CERN Accelerating science

LHCb experiment

LHC experiments upgraded trigger plans

by Panos Charitos

As the LHC prepares for higher energies and luminosities all four experiments have upgraded their triggering to record data more efficiently and make sure that their detectors are ready to find evidence for new physics.

At the 7th edition of the Hard-Probes conference, taking place at McGill University, Montreal, from June 29 - July 3, the LHCb collaboration presented for the first time its plan and potential in heavy ion physics. Beyond the rich programme in flavour physics based on proton-proton collisions, LHCb has participated so far only in the proton-lead run of 2013, but not in the lead-lead runs of 2010 and 2011. The reason has been/was that the detector occupancy in the forward region for central lead-lead collisions is too large.

During, the 7th edition of the Hard Probes International Conference series was hosted by McGill University in Montréal, Canada, the LHC experiments presented a wealth of scientific results from heavy-ion collsions at the LHC.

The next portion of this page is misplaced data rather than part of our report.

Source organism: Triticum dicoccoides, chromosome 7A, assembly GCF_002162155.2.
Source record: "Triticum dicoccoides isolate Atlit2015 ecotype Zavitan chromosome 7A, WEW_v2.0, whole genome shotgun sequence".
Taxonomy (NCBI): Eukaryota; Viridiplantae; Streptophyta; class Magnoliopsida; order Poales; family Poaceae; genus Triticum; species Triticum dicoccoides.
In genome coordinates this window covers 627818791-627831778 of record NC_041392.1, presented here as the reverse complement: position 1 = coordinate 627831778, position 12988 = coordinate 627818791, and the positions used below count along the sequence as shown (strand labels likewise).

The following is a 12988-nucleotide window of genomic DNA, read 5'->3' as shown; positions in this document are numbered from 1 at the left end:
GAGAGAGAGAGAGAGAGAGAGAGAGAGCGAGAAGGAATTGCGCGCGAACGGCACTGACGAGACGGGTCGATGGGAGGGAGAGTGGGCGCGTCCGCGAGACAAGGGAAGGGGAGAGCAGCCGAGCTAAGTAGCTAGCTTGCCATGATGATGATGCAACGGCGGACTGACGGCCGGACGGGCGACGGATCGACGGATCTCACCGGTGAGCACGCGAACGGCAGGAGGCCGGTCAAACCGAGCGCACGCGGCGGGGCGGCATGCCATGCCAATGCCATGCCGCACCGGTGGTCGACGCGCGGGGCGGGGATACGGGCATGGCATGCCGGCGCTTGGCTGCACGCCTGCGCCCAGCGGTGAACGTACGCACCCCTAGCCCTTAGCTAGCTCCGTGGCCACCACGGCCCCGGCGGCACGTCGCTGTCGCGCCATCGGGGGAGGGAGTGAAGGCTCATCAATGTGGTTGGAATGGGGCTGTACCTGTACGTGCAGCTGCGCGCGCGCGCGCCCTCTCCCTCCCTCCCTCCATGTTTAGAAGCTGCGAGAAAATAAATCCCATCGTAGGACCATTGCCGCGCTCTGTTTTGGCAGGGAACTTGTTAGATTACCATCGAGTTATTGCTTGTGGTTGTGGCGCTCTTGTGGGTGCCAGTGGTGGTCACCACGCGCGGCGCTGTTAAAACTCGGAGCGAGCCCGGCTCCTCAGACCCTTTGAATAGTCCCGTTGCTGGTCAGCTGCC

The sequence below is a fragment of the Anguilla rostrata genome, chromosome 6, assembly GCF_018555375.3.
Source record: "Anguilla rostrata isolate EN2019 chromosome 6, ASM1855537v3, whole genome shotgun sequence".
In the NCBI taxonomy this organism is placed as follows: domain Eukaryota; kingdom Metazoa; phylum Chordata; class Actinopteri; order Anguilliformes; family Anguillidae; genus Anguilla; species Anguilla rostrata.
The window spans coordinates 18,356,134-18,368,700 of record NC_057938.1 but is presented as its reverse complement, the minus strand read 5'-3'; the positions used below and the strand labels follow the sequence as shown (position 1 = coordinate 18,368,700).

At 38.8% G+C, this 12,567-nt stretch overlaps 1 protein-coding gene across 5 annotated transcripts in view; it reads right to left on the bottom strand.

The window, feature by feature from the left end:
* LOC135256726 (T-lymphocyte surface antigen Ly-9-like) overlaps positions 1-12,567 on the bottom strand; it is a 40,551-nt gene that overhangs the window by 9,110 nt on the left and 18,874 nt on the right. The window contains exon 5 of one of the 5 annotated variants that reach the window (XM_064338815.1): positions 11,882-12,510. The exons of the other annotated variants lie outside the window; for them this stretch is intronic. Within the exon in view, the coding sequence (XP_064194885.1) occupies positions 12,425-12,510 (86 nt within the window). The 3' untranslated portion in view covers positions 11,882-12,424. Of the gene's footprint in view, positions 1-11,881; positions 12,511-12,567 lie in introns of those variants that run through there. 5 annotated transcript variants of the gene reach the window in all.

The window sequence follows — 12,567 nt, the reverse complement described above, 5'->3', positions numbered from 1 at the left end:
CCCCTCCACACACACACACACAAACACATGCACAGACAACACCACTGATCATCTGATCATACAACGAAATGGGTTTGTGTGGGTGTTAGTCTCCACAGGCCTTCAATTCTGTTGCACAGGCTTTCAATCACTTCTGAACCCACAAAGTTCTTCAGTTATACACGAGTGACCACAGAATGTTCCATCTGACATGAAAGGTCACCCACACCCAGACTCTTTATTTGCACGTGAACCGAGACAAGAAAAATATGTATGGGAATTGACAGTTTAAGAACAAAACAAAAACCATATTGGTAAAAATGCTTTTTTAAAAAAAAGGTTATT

In the recent EPS conference, LHCb presented results from Run2 of the LHC, confirming that a certain decay involving the weak force happens with beauty quarks having a “left-handed” spin. This result is consistent with the SM, in contrast with previous measurements that allowed for a right-handed contribution.

 We asked the Data Quality Monitoring teams of the four major LHC experiments to present the tools they are using and how the DQM is organized to fit the specifications of each detector.

 LHC experiments have released a portion of its data to the public for use in education and outreach as part of CERN's policy of openness.

In the previous issue of the PH Newsletter, we introduced the Run Coordinators of CMS, LHCf, and ALICE. This time, we will get to know the Run Coordinators of ATLAS, TOTEM, and LHCb, who talk about their work and the challenges that they have to face.

Injection tests make a splash

by Paola Catapano

On Saturday 7 March, two of the LHC experiments saw proton beams for the first time after a two-year stop

LHCb gears up for Run2

by Rolf Lindner: Technical Coordinator, LHCb experiment

It is now 18 months that LHCb has not seen any particle beam passing through the experimental area, and the collaboration is eagerly waiting for the start-up of Run II in spring 2015.

LHCb is developing a new tracking detector for installation during Long Shutdown 2.